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Alapan Bandyopadhyay

Partition of Bengal a collective sin: Alapan Bandyopadhyay

Bureaucrat , currently chief advisor to chief minister Mamata Banerjee, was guest speaker at poetry festival in Kolkata

Debraj Mitra | Published 19.03.23, 03:58 AM
Alapan Bandyopadhyay

Alapan Bandyopadhyay

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Bengal's Partition did not have any one villain, it was the result of a collective sin, a career bureaucrat said on Saturday.

"Bengal's Partition was a tragedy which was collectively manufactured by all of us through our collective sins. The difficulty in the case of Bengal's Partition is that there is no villain who comes to the fore in order to give us a chance of redemption by contrasting ourselves to that dark character. We are all villains, we are all victims," said Alapan Bandyopadhyay, former chief secretary of Bengal.


Bandyopadhyay, currently the chief advisor to chief minister Mamata Banerjee, was a guest speaker at a poetry festival in Kolkata. 

CANTO, a four-day multilingual, multicultural travelling poetry festival, is being held in New Delhi and Kolkata from March 15 to 19. 

Faculty members from the University of Chicago, along with poets, academics and scholars in India, have come together for readings and extended discussions.

On Saturday, Bandyopadhyay, an alumnus of Narendrapur Ramakrishna Mission and Presidency College (nowPresidency University), was part of a panel thatdiscussed "The Inheritance of Loss: DeprovincializingBengal's Partition".

Avik Chanda, author, columnist, entrepreneur and business advisor and the festival director, Lina Ferreira Cabeza-Vanegas, an assistant professor in the programme in creative writing at the University of Chicago and Alison James, professor of French in the department of romance languages and literature at the varsity, were the other panellists. 

"We all realise it was a collective guilt of ours that our land was tragically divided. As a people, we could not stay together. There was no one moment of a dramatic exodus. There was no one moment of bloody swapping of people. It kept ondigging, bit by bit. That slow, tortuous, gradual, cancerous bleeding made us weaker and weaker and we realisedthat we made this tragedy for ourselves through our sins in the past," Bandyopadhyay, author of multiple books, said on Saturday.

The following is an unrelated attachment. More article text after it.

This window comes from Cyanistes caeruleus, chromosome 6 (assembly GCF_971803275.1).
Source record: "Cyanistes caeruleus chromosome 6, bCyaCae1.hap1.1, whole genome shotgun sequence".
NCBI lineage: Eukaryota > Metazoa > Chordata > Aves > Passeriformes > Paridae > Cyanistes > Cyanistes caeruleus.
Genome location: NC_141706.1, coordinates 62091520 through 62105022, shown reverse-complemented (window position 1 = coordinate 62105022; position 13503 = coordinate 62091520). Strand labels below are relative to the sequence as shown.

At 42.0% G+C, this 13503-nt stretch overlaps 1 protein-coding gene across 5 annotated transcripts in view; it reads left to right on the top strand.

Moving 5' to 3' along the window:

There was no redemption since it was a collective wrong, he contended.

He asked the other panellists if the Bengal Partition was comparable with other great historical tragedies or if it was unique in the permanence of a sense of dejection and despair and the "feeling of being uprooted, probably legitimately, and being lost, probably irreversibly".

Cabeza-Vanegas, also an author, said it was both unique and universal. 

"It has to be unique to be universal and it can only be universal if it is unique," she said.

She drew a parallel with strife-torn Colombia, the country where she grew up in before moving to the US. 

"When you talk about this region, you trade itself in a way. We created our own tragedies. I can relate to that very much. Colombia has not been fighting other countries. We have been fighting ourselves.

"But, I can relate to that far more when I think that as a human species, we haven't been waging war against lions, but against ourselves. The 'us', 'them' and 'we' make it universal. The person inside it makes it personal. So, when we talk about universality, we talk about tragedy. But when we talk about the person, then we talk about poetry," she said.

Last updated on 19.03.23, 03:58 AM

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